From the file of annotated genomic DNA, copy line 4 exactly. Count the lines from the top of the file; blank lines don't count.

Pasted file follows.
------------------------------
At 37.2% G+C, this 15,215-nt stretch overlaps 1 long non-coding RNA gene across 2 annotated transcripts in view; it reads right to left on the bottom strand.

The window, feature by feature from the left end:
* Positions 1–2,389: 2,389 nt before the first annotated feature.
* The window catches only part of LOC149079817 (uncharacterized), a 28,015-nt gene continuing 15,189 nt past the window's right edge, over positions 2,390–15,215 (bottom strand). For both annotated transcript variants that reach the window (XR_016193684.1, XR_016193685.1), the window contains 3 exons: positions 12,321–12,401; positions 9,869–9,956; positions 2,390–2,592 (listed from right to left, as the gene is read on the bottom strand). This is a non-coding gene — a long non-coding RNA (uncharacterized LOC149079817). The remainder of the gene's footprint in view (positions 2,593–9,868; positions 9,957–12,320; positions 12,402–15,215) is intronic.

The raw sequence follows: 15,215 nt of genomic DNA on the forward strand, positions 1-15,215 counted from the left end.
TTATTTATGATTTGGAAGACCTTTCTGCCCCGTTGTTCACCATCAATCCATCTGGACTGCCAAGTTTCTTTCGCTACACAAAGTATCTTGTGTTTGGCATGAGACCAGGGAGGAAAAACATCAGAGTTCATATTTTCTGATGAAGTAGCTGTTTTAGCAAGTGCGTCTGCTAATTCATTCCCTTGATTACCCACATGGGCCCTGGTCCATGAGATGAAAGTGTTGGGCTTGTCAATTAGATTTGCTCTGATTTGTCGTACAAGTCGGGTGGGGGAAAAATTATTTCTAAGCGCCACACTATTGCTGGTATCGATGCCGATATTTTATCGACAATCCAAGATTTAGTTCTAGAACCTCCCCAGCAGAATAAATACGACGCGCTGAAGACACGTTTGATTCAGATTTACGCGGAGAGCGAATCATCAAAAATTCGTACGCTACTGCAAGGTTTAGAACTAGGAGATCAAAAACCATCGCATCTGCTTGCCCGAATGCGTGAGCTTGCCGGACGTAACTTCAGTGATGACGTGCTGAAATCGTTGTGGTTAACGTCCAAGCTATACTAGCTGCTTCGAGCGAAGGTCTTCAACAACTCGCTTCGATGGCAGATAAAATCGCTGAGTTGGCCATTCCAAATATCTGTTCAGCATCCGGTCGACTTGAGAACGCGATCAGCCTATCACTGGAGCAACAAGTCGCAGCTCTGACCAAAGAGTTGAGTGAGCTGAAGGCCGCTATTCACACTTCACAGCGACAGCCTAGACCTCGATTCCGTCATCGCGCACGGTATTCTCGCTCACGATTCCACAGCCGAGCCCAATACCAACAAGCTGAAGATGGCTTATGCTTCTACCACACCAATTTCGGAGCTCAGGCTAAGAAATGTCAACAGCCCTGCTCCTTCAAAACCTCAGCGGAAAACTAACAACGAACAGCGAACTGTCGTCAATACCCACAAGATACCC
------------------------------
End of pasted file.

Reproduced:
* The window catches only part of LOC149079817 (uncharacterized), a 28,015-nt gene continuing 15,189 nt past the window's right edge, over positions 2,390–15,215 (bottom strand). For both annotated transcript variants that reach the window (XR_016193684.1, XR_016193685.1), the window contains 3 exons: positions 12,321–12,401; positions 9,869–9,956; positions 2,390–2,592 (listed from right to left, as the gene is read on the bottom strand). This is a non-coding gene — a long non-coding RNA (uncharacterized LOC149079817). The remainder of the gene's footprint in view (positions 2,593–9,868; positions 9,957–12,320; positions 12,402–15,215) is intronic.